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How Do Otter Families Live?

Two characteristics of river otters are that they are solitary and territorial. They are polygamous animals, meaning they mate with more than partner throughout their lifetime. A male will mate with a female and then leave to go mate with others, leaving only the female to raise the young. A family unit will only consist of a mother and her young. River otters tend to live between ten and fifteen years in the wild but can live up to twenty years in captivity.

What Is Their Life Cycle?

Mating season for river otters starts in December and lasts until about April. Male river otters will approach as many females as needed until they find a female that will mate with them. At this point the male will start to rub, nuzzle and play with the female if she is still interested the female will start to play back. If she is not interested, she will simply push the male away. The pair will mate and then 60 to 63 days later, a litter of two or three pups will be born. The river otter starts it life usually in late spring and early summer. Baby otters, also known as pups, are very small when they are born, weighing only 4.6 ounces. The mother will give birth to one litter a year.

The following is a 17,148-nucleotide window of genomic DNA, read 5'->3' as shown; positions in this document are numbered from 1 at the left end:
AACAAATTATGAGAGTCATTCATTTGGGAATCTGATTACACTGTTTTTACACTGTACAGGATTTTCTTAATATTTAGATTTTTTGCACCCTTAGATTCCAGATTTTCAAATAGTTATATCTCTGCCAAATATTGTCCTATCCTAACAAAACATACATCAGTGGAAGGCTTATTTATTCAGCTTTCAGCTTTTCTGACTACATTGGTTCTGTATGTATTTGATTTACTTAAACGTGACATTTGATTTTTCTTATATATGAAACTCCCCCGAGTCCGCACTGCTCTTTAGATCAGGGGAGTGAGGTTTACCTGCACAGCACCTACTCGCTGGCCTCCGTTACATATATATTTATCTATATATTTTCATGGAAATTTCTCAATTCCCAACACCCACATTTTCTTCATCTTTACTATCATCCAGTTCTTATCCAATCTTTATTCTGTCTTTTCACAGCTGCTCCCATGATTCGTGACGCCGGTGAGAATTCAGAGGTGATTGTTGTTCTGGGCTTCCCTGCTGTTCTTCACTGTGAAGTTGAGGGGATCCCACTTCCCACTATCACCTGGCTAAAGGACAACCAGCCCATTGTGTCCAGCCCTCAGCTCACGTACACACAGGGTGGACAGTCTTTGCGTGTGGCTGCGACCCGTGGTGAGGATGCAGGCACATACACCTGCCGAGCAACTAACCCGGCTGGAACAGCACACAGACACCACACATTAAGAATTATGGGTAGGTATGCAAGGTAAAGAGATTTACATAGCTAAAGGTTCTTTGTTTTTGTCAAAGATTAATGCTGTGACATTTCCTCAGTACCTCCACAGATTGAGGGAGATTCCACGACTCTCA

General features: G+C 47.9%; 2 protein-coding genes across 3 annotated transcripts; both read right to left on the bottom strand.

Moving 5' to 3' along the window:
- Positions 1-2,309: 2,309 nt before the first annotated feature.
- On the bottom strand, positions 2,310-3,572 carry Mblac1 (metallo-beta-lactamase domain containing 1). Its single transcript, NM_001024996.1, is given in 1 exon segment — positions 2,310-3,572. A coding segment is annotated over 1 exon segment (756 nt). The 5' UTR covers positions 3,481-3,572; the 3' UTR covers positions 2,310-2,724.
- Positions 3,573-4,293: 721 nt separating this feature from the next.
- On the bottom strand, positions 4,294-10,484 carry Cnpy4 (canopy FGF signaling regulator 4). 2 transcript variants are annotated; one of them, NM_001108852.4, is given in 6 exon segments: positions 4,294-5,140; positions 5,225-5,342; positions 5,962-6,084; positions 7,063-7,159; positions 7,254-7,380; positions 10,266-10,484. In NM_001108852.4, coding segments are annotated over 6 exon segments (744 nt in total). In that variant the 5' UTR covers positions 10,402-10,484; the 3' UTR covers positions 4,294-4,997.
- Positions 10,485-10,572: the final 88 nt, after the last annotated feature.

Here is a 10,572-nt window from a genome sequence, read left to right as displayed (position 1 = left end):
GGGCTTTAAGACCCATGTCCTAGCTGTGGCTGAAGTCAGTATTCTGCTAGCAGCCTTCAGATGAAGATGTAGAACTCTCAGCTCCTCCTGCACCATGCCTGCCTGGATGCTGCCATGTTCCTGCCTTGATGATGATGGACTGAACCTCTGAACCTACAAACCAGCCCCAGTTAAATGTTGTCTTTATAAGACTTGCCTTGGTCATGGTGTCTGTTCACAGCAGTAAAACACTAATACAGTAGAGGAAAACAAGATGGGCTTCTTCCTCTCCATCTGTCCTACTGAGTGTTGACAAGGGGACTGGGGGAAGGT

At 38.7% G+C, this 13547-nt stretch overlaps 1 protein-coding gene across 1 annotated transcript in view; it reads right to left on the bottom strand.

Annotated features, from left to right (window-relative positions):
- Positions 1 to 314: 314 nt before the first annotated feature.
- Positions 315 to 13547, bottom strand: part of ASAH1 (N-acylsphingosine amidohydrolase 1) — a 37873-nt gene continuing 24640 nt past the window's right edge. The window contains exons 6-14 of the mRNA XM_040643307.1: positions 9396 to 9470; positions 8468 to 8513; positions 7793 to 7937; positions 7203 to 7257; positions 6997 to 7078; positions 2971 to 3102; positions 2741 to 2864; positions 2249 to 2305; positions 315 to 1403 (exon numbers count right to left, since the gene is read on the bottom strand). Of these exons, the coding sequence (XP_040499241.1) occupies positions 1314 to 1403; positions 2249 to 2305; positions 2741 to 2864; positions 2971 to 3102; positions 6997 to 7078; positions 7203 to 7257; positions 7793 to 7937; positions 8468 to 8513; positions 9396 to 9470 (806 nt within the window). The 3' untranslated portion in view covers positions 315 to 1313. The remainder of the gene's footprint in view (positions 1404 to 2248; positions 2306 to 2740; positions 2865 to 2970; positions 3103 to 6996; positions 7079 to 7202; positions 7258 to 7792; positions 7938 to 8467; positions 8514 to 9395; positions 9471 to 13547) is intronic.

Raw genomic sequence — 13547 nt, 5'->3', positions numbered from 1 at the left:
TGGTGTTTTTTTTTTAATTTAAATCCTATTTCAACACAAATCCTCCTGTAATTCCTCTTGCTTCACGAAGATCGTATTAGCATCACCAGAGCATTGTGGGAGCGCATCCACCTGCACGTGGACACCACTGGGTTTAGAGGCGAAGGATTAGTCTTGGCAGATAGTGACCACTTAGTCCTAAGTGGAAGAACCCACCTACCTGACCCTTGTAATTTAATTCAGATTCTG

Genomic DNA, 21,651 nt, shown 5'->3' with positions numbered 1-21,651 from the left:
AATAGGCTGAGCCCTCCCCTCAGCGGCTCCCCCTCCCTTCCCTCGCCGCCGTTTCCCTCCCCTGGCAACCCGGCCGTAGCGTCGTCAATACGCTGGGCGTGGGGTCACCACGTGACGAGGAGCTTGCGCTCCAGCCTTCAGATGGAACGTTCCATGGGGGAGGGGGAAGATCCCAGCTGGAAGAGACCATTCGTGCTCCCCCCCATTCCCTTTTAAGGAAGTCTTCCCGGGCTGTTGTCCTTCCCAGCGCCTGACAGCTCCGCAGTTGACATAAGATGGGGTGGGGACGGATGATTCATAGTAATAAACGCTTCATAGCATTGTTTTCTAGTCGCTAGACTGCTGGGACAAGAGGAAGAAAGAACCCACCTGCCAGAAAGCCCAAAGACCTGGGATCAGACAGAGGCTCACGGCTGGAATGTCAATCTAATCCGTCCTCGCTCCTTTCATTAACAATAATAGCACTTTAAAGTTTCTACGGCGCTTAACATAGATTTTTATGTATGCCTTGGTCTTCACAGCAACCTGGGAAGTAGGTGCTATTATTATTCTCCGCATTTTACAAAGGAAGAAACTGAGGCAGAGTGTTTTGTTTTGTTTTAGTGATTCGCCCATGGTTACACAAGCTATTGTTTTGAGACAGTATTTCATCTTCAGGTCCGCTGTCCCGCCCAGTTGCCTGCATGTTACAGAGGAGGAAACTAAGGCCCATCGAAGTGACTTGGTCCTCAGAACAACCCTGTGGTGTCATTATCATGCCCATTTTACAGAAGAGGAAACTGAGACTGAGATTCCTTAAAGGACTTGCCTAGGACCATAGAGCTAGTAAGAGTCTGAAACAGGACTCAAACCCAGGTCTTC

After the pups are born, they will stay with their mother for about a year, usually until the next batch of pups are born. During this year the young will learn many skills they need to survive. The babies will be nursed by their mother for the first 14 weeks of their life, after this time they will start to hunt with their family. After one month, the pups will open their eyes and at two months, they will start to swim. At this point in the pups’ lives, the mother will do anything necessary to defend her young. After the young leave their mother they will travel to find a new home range. After about another year the young will start to look for others to mate with. River otters do not usually mate successfully until five to six years after they are born.

A River Otter’s Typical Day

River otters are usually more active at night but will spend most of their day grooming their fur. This is a very important task because the grooming process spreads the oils in the skin to the rest of the fur making it waterproof. They roll on the ground, rub against logs and vegetation, and use their paws and claws to comb their fur. Through research and observation, it has been determined that otters spend between 11 and 48 percent of their day grooming their fur. River otters use vocalizations and scent marking as forms of communication. Another way an otter reveals its presence is through sign heaps, which are small mounds of grass, mud, or sand it creates. Otters also spend some of their time playing by sliding down hills of snow or ice. They are not picky when it comes to choosing a place to sleep, but river otters usually sleep on land.

For more information, see the References and Further Reading page.